ON SET WITH JOHN CARPENTER

PrintE-mail Written by Stuart Mulrain

BOOK REVIEW: ON SET WITH JOHN CARPENTER: THE PHOTOGRAPHS OF KIM GOTTLIEB-WALKER / AUTHOR: KIM GOTTLIEB-WALKER / PUBLISHER: TITAN BOOKS / RELEASE DATE: OUT NOW

Photographer Kim Gottlieb-Walker worked as a photographer for John Carpenter on four of his early (and arguably two of his most iconic) films as a director, starting on Halloween and subsequently working on The Fog, Escape From New York and finally Christine. This book collects her work from those films and 1981’s Halloween II (which Carpenter wrote and produced).

Gottlieb-Walker’s work on the films consisted of on-set photos, production stills and character portraits that make up the contents of the book, along with commentary from herself, Carpenter and key people involved in the various films (some especially for the book and others taken from other sources like DVD commentaries). It’s a fine collection of images that includes, as the books inlay tells us, some rare and previously unseen images as well as some of the more iconic images we’ve seen many times before.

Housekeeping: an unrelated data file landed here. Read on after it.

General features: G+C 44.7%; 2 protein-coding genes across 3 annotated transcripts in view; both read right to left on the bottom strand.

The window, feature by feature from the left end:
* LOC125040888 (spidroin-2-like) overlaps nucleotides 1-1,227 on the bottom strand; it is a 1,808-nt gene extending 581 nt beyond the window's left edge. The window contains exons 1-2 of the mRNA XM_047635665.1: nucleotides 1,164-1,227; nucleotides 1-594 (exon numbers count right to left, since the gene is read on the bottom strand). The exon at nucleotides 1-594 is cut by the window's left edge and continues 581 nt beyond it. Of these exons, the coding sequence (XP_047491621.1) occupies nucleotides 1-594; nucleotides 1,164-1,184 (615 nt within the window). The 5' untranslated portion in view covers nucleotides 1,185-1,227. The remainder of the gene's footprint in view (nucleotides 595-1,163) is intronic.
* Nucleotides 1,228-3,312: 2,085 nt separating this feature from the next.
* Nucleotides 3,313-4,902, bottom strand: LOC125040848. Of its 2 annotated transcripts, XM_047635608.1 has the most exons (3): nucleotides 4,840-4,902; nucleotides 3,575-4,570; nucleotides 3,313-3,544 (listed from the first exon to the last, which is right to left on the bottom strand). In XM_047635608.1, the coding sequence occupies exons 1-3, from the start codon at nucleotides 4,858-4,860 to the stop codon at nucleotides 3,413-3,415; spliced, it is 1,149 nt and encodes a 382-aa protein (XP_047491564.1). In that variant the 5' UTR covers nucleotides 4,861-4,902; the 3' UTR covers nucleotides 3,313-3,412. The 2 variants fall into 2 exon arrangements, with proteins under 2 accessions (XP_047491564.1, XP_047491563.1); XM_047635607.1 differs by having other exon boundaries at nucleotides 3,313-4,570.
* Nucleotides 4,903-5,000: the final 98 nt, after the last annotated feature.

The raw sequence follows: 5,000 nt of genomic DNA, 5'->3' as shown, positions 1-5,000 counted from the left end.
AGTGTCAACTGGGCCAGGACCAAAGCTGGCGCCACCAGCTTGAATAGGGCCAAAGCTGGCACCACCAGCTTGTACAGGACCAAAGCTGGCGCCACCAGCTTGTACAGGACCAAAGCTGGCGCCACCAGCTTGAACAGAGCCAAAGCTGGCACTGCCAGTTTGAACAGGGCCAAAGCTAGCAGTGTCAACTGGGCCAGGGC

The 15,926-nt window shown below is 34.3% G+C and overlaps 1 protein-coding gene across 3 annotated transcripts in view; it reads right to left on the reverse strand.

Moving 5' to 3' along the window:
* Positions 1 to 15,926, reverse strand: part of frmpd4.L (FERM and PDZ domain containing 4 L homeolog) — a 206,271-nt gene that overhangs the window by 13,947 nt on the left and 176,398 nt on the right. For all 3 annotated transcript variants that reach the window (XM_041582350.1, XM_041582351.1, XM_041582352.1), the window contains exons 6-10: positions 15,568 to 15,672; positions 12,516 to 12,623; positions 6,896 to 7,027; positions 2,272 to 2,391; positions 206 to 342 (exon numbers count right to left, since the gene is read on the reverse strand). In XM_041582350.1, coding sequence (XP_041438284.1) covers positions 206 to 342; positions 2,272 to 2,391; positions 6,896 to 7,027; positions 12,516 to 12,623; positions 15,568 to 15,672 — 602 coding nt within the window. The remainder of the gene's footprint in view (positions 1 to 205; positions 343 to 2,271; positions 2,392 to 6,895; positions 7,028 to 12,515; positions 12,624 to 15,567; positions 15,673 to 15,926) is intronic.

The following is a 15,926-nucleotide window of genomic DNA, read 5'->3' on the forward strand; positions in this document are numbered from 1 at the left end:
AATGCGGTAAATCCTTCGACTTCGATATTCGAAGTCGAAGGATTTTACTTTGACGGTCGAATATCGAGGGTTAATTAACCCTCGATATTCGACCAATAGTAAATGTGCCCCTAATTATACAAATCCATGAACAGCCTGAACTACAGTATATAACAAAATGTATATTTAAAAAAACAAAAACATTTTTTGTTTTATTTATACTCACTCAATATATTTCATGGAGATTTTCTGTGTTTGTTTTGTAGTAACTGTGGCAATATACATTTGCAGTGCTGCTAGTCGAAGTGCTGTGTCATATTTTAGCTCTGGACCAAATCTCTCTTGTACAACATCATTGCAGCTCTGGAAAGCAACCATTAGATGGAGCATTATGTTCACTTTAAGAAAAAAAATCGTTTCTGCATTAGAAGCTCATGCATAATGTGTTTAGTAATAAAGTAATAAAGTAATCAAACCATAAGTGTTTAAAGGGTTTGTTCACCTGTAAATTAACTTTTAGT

The book is mostly made up of black and white photos (which are also the photos that work best) and, as you’d probably expect, Escape from New York is given the most pages, followed by Halloween, with the rest of the films averaging around 20-30 pages each. Unlike other similar books, though, you never feel like the other films in the book are largely brushed over or treated like lesser works. In fact many of the books most striking images come from the pages covering The Fog.

This is definitely a book for Carpenter fans, although there probably isn’t much in the commentary blurbs that fans won’t already know and it’s probably a safe bet that the majority of the photos will be familiar to them as well. That said, the book does offer an interesting look into a great period in Carpenter’s filmmaking life, telling the story through a selection of beautifully-shot images, that any film fan would happily pour over for an hour or so.

The key to the success in a book like this is in the re-pick-up value. I spent a couple of hours looking at the pictures in the book and loved every minute of it, but must confess that I’ve not felt that compelled to pick it up again to go back through it yet (aside from having to do so for this review), but I think this is the kind of film book that you will go back to after each viewing of one of the films featured in it.
 

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